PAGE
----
A 16-year-old Bronx teen was slashed ear-to-ear Wednesday by a driver who went berserk when the teen put his bookbag on the hood of the man's prized BMW.
Tenth-grader Gabriel Quinones was at a Throgs Neck bus stop on his way to school when he plunked his bag on the hood of a gray BMW parked on Hutchinson River Parkway East.
The outraged driver jumped out of the car and started screaming at Quinones.
When the teen talked back, the driver pulled a knife and stabbed him once in the chest and slashed him five to six times across the face and neck, police sources said.
"I can't believe the guy did this over a backpack, putting it on a car!" said Quinones' 78-year-old grandmother, Gabriela Gomez.
Quinones, a sophomore at the Bronx Center for Science and Mathematics, was in critical, but stable condition at Jacobi Medical Center.
"They said he died and came back to life," the victim's grandmother said, as she pantomimed her grandson's wounds by dragging her finger across her own throat.
"His eyes are open but he can't talk."
A quick-thinking witness jotted down the car's license-plate number,and police traced the 2005 BMW X5 to Kayanne Ferguson, 29, of the Bronx.
The driver got a lawyer and told Bronx detectives he would turn himself in, but did not immediately do so.
"To do this to a kid, over something so minor - the kid is lucky to be alive," a police source said.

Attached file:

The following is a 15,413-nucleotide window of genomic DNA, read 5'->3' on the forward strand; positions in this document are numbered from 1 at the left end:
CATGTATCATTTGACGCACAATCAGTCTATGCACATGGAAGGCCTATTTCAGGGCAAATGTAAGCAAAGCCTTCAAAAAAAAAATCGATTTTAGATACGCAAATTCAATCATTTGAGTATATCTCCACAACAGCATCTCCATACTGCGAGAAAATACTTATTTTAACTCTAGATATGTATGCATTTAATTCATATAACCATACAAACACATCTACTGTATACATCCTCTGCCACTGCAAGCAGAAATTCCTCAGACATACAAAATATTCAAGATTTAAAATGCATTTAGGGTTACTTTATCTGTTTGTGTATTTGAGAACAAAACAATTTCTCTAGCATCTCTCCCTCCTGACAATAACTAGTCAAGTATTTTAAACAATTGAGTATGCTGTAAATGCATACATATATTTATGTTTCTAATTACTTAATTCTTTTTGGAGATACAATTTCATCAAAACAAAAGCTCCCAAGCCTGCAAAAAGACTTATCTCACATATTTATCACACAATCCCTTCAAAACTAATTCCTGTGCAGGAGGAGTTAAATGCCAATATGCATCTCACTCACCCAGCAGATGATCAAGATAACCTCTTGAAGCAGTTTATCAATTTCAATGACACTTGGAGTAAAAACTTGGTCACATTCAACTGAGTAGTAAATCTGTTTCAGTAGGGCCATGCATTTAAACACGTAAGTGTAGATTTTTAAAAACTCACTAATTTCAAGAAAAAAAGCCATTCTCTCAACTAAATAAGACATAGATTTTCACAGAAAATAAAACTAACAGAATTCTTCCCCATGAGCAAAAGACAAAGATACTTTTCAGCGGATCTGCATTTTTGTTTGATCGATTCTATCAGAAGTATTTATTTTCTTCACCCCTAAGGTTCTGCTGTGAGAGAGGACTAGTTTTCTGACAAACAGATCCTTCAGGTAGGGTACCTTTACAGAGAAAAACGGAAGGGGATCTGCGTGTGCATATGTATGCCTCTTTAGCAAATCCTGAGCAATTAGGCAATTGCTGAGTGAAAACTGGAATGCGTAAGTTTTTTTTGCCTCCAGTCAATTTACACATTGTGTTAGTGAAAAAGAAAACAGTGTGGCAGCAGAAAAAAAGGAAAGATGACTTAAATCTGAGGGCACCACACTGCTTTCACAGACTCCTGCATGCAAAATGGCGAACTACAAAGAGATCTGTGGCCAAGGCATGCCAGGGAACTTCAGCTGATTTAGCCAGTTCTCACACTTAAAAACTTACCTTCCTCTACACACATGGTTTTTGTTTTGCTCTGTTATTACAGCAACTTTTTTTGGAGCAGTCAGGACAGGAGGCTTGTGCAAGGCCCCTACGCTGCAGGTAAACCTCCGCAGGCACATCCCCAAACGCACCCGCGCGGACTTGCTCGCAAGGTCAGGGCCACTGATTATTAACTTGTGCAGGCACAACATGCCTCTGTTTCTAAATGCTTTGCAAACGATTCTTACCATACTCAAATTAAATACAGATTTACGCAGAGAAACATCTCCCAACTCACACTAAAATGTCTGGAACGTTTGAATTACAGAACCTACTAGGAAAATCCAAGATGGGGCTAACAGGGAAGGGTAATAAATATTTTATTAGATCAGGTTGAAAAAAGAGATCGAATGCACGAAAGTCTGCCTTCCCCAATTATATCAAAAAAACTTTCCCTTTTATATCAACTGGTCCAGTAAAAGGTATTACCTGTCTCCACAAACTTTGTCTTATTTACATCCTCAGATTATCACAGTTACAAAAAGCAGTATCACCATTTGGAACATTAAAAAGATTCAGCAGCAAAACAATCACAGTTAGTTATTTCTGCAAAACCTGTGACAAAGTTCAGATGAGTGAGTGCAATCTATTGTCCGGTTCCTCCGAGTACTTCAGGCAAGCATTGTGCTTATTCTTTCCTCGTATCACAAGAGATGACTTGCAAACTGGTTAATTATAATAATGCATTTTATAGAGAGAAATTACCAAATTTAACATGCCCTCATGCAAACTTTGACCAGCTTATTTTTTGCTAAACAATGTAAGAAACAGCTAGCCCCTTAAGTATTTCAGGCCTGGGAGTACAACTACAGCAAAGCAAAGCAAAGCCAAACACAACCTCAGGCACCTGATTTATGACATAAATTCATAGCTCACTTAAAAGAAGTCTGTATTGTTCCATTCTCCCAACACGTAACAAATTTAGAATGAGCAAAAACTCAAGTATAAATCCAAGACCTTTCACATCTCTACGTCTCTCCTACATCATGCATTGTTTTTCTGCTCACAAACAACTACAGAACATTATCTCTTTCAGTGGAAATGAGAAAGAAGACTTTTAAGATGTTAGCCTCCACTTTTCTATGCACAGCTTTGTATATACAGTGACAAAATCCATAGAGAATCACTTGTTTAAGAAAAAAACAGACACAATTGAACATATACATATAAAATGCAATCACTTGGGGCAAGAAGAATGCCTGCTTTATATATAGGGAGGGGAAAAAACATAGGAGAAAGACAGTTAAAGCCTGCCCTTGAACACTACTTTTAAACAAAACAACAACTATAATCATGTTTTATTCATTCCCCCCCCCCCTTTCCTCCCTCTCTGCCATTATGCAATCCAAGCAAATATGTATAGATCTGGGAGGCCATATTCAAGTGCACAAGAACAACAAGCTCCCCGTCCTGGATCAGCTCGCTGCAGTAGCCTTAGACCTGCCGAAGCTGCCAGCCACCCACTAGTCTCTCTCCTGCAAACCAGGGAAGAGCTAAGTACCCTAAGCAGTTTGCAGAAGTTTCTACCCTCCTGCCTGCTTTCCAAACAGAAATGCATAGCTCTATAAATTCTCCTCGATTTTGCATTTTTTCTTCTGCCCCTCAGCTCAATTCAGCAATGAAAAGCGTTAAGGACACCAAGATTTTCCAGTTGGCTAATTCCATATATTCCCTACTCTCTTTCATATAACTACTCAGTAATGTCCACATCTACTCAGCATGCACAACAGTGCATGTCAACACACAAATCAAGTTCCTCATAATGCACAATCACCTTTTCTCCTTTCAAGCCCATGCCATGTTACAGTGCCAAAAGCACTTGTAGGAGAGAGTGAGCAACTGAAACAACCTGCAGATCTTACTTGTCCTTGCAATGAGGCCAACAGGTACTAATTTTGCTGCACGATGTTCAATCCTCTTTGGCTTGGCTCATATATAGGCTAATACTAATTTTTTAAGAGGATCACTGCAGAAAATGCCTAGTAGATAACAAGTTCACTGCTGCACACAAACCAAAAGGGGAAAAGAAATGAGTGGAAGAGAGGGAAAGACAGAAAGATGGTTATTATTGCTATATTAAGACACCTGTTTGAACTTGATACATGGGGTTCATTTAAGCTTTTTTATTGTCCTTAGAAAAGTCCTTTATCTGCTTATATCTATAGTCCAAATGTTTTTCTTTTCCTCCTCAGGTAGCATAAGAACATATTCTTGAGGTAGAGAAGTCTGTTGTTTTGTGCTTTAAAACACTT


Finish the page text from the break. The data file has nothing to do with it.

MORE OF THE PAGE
Theteen was stabbed shortly after 10 a.m. Wednesday at a bus stop nearPublic School 160. Several parents of elementary-school children saw the bloody aftermath.
"He was ... sitting with blood on his face," said Cecilio Valle, 50, who had just dropped his 9-year-old son off at PS 160.
Gabriel was neatly dressed in his school's uniform - dark blue pants and a light blue dress shirt.
Valleat first thought the teen had fallen and hurt himself, but he soonlearned that what had happened was no childhood accident.
"It's crazy. It was a kid!"
Gabriel's father, Martin, said his son was a quiet kid who never ran with a rough crowd.
"He'sa good kid. We play paintball sometimes. He goes to school and staysout of trouble," the Metropolitan Transportation Authority employeesaid.
"I'm working all night when I get a call that this had happened. I can't even imagine. ... I'm just glad my kid survived."